I think about Blair alone in her bed stroking that stupid black cat and the billboard that says, ‘Disappear Here’ and Julian’s eyes and wonder if he’s for sale and people are afraid to merge…
And whilst witnessing the nadir of Julian’s arc, as the pimp Finn threatens him and injects him with drugs:
The syringe fills with blood.
You’re a beautiful boy and that’s all that matters.
Wonder if he’s for sale.
People are afraid to merge. To merge.
This is a panic attack in print. A loss of narrative coherence. Clay’s conscience screaming at him to take note, to be present in a moment and to feel something – to react. Eventually, at his most honest, he comes to realise that all that matters to him “is that I want to see the worst.”
This is an almost miraculous level of self-awareness for Clay – nothing short of a revelation which it takes him almost the entire novel to come to. It is obviously not a positive change in his character but it is an important first step. Axiomatically the first step in recovery from addiction is to admit that you have a problem: Clay’s addiction is to detachment and here he is working his way towards admitting it.
There have been signs throughout the novel that he wanted this. The half-dozen or so italicised passages in which Clay reminisces about earlier periods in his life contain little more in the way of genuine emotion than is found in his reporting of the present, so we know it’s something that he is capable of. At points he has to push back against the emerging idea that something is wrong, for example at the party in Malibu when he first notices that all of the attendees look alike and then starts “to wonder if I look just like them. I try to forget about it…”
Almost as soon as he voices his desire to see “the worst,” his wish is granted, as he finds himself out behind the club Flip with Rip and Spin (consider the disruptive connotations of all of those proper nouns), and in their company he reaches a new low.
The book’s darkest moments – the paedophilic rape and the video of a similar act that foreshadows it – are the far end of an experience spectrum for their deadened observers and perpetrators. These are the most extreme incidences of characters submitting themselves to ever greater levels of stimulation in the hope of being able to feel something, whilst at the same time remaining mortally afraid of doing just that.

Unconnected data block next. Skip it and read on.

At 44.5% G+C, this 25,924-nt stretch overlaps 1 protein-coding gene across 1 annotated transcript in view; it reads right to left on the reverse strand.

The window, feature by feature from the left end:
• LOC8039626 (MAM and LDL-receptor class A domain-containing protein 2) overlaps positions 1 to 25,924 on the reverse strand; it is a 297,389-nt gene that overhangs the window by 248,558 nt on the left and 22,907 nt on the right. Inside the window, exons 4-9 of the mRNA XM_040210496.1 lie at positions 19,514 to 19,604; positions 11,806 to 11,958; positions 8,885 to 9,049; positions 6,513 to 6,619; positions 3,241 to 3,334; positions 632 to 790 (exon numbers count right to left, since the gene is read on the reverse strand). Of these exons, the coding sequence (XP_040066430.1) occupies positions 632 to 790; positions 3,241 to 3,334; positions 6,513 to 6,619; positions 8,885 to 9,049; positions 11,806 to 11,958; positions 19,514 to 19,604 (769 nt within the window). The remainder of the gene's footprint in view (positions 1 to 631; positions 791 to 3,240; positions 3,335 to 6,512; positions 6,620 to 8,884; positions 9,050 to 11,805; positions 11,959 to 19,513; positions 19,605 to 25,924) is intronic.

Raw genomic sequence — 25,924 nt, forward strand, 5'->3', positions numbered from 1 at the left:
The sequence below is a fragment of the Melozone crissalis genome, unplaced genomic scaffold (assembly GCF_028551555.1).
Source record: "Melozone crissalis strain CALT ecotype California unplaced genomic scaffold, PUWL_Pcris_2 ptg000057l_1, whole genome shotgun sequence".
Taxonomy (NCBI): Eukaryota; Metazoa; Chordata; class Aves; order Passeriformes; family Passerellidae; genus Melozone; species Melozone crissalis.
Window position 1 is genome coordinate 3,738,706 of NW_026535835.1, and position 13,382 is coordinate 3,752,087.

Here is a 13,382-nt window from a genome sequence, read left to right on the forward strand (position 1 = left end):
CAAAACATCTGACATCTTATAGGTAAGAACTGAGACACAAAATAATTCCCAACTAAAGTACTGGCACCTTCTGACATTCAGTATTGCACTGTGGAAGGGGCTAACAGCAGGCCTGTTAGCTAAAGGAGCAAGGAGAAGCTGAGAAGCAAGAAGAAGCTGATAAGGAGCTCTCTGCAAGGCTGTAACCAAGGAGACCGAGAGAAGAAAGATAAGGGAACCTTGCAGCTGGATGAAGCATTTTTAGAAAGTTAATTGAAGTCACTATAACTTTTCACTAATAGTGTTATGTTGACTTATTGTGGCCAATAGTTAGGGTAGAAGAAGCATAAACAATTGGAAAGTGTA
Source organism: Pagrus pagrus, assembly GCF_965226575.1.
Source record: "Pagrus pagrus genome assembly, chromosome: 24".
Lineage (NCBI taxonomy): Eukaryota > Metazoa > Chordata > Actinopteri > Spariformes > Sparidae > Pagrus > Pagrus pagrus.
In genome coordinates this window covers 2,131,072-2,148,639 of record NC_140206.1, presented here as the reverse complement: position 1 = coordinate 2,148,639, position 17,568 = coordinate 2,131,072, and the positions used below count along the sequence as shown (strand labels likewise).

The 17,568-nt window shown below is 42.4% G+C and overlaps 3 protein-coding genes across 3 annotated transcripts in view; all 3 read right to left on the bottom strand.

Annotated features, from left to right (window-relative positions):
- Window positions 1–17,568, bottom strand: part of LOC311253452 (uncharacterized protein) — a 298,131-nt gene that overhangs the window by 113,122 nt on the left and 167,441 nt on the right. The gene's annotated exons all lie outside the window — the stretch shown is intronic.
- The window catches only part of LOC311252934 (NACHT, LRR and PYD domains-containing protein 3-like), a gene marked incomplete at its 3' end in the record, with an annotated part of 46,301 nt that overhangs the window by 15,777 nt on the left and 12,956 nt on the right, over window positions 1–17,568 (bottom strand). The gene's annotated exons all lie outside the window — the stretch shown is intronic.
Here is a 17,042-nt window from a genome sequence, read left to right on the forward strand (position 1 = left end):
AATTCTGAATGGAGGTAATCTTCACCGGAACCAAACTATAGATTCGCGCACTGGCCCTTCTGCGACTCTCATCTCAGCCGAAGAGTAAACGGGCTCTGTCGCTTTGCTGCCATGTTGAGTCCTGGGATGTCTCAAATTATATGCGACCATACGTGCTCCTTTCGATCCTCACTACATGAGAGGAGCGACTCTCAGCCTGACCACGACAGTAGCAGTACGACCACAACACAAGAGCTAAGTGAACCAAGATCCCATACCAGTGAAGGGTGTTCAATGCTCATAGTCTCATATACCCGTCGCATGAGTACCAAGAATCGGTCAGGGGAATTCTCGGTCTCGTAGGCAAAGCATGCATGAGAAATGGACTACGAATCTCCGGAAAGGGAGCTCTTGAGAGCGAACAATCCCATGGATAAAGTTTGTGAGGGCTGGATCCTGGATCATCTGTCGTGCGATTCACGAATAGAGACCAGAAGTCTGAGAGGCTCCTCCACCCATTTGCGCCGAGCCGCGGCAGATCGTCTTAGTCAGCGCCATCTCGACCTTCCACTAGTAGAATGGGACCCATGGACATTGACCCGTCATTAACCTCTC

Only at the pressured depths late in the novel, once he has sunk further, been closer to “the worst,” is Clay able to admit his dependence on detachment. In the novel’s closing moments Clay has a conversation with Blair that reveals him at his most emotionally honest: admitting to his emotional bankruptcy. She asks him,
‘What do you care about? What makes you happy?’
‘Nothing. Nothing makes me happy. I like nothing,’ I tell her.
‘Did you ever care about me?’ she asks again.
‘I don’t want to care. If I care about things, it’ll just be worse, it’ll just be another thing to worry about. It’s less painful if I don’t care.’
But Clay’s arc is unfinished. Though he reaches the milestone of admitting his problem, he leaves Los Angeles behind and we don’t know whether or not the progress will stick; his great revelation means nothing if he is unable to act upon it. The prospect of the upcoming sequel, Imperial Bedrooms, is exciting precisely because that question might just be answered. What has become of Clay in the last 25 years? And what too of that cavalcade of addicts, sociopaths and perverts that comprise the rest of the novel’s cast?
Fingers crossed for that opening line: Last night I dreamt I went to LA again.